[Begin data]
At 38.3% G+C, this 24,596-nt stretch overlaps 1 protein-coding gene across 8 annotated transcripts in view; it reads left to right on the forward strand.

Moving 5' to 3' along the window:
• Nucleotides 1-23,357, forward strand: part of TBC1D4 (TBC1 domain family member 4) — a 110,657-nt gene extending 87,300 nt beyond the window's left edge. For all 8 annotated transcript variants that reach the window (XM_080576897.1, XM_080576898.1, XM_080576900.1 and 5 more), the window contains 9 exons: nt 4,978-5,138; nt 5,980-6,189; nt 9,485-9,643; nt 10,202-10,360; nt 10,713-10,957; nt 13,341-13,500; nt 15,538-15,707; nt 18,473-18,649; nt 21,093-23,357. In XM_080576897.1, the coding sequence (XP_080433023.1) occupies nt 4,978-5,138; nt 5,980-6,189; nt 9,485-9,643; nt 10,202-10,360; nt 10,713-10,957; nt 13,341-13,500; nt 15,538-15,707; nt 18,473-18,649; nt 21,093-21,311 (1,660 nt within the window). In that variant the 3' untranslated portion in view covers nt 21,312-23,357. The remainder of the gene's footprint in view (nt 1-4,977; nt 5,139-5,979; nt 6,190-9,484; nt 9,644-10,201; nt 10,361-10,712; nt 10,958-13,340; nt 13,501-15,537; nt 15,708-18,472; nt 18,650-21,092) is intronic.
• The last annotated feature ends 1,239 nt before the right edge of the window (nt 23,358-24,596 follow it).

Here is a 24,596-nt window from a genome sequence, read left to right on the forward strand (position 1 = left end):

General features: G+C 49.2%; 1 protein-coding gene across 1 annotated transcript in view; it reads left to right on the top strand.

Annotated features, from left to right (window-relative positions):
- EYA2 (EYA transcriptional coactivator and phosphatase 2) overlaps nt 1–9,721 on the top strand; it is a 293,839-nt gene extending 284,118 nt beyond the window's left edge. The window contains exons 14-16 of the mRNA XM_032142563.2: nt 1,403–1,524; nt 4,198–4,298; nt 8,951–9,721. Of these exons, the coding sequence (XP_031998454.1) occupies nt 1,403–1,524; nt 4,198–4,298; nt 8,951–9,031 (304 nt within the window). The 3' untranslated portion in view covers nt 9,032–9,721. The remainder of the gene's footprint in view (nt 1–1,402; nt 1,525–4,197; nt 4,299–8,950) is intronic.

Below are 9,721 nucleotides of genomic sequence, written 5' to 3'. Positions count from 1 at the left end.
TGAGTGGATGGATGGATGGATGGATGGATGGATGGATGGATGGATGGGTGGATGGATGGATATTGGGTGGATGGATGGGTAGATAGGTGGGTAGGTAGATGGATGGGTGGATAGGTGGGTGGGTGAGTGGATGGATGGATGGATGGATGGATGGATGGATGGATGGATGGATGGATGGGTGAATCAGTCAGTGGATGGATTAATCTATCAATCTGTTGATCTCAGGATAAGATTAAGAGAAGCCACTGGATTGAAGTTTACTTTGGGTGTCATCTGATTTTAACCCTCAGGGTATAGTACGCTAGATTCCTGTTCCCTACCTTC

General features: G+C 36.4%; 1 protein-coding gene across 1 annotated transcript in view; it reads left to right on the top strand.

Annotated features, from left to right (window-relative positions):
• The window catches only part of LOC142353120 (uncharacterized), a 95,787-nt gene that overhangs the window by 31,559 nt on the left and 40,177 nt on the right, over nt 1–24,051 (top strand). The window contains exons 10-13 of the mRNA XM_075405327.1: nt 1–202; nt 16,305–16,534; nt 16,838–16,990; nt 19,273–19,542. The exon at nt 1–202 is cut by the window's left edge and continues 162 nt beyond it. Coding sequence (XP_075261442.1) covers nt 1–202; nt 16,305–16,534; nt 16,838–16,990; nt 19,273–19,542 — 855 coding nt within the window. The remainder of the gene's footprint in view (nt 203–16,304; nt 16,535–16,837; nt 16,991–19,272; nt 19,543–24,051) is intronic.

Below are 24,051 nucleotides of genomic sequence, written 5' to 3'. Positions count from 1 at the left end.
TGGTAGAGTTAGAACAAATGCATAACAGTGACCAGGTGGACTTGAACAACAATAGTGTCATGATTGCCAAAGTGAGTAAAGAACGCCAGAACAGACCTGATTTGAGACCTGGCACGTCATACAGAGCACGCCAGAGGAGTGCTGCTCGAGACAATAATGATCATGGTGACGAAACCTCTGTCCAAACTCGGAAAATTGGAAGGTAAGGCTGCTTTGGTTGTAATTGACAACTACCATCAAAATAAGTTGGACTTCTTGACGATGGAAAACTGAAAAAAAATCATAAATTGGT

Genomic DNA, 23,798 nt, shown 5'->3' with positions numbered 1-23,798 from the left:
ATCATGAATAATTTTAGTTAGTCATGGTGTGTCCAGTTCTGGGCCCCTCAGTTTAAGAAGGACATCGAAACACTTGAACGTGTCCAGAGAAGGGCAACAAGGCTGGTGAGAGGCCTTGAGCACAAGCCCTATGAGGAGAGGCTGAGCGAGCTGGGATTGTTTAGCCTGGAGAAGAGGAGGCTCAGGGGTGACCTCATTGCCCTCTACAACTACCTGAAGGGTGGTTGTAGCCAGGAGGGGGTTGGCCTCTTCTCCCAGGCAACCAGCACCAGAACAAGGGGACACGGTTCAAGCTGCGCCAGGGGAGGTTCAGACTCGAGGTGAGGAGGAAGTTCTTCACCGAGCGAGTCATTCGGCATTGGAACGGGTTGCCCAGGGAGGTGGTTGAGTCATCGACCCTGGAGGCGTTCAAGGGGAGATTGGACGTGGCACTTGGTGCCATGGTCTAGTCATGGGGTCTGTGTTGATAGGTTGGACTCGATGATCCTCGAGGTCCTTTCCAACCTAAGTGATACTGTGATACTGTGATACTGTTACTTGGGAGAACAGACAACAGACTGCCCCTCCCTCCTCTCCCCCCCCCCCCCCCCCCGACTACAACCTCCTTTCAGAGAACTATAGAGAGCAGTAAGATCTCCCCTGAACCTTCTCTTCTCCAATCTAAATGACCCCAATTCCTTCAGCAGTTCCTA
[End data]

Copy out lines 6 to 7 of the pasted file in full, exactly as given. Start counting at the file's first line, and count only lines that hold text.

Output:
General features: G+C 49.2%; 1 protein-coding gene across 1 annotated transcript in view; it reads left to right on the top strand.

Annotated features, from left to right (window-relative positions):